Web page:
Thursday, December 14, 2006

FDA to Issue Stronger Warning on Antidepressants

According to the LA Times:

"A Food and Drug Administration federal panel Wednesday recommended the agency issue its strongest possible warning to alert patients and doctors that antidepressants can increase the risk of suicidal thoughts and behavior in young adults. The panel called for placing the so-called black-box warning on product labels and in medication guides distributed to patients.
Following the vote, FDA officials said they intended to expand the warning to include young adults."

I will need more time to think this one over, but it is certainly more than I expected. I thought nothing would happen. I am sticking with my earlier comments that the FDA review was selective in the data it included, and its trust of industry to release all relevant data was likely naive at best. Since I have not seen data that has done more than break age down into adult versus child/adolescent prior to the release of the FDA data, I really don't know what to make of it. If the data are accurate, it's certainly interesting that age has such an impact upon the drugs' propensity to sometimes cause suicidality.

My final point, for now, is that the whole panic over black box warnings is overblown. Dr. Carol Rabinowitz, president of the American Psychiatric Association, has been quoted on a few occasions saying that black box warnings will lead to less people receiving treatment, and this will increase rates of suicide. My response is that people have a right to know the risks of treatment.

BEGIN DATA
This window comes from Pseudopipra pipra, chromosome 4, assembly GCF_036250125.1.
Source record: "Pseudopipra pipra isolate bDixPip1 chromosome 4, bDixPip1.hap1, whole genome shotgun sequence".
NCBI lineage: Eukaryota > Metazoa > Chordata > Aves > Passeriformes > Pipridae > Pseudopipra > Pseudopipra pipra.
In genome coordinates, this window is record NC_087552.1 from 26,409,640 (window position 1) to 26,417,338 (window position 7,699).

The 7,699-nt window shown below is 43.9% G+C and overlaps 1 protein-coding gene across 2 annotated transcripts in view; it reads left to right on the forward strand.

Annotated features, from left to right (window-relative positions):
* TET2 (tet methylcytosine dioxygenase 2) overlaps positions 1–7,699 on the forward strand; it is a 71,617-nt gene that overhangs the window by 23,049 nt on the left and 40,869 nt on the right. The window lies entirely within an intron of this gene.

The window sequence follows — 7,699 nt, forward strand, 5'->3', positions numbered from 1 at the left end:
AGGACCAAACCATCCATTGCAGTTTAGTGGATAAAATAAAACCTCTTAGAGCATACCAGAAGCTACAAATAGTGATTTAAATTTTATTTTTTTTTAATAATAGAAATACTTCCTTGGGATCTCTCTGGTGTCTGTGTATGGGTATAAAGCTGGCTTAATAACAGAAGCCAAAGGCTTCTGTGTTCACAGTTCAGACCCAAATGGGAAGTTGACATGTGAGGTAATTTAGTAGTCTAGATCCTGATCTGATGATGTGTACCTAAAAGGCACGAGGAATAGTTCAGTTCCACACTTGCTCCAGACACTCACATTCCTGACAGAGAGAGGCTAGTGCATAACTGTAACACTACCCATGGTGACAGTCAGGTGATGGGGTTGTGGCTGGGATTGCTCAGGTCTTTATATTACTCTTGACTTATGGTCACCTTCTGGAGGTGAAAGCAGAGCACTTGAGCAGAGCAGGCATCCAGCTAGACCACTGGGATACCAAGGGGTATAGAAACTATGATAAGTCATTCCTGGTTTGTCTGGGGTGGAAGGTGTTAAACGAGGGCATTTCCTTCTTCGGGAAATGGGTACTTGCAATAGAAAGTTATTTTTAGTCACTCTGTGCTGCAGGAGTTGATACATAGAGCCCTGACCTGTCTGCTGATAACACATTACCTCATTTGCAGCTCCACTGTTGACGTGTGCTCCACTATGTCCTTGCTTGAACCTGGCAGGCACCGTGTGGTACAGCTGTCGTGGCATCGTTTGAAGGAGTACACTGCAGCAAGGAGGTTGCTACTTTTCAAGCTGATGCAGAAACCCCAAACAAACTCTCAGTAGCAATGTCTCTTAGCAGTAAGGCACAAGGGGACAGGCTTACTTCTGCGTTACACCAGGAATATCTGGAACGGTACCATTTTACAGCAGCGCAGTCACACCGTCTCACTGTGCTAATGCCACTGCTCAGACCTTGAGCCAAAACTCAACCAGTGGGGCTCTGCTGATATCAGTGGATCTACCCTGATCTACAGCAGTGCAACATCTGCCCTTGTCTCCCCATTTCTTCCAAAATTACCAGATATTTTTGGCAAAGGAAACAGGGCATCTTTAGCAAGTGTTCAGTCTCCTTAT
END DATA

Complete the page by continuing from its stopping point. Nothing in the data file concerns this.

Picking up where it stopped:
For example, suppose a patient named Bill is prescribed an antidepressant. Within two weeks, he becomes agitated and suicidal. If his physician does not warn him, at the time of prescription, that there is a small chance that the drug will cause him to feel agitated and/or suicidal, then he may believe that the new feelings of suicidality are due to his depression getting worse. Now Bill is thinking, "Wow, even WITH treatment my depression is getting worse. This is hopeless." On the other hand, if Bill is warned, he may think "OK, this drug is not helping -- it might be making me feel worse. Maybe I should call my doctor and see what's happening here." Which line of thinking do you think is more apt to induce suicide?

If you've read my site with any regularity, you know what is coming next... We could sidestep the issue of suicidality, sexual side effects, and the like entirely. We could even have better long term treatment outcomes. It's called psychotherapy instead of medication for depression. Some patients might consider trying it out...

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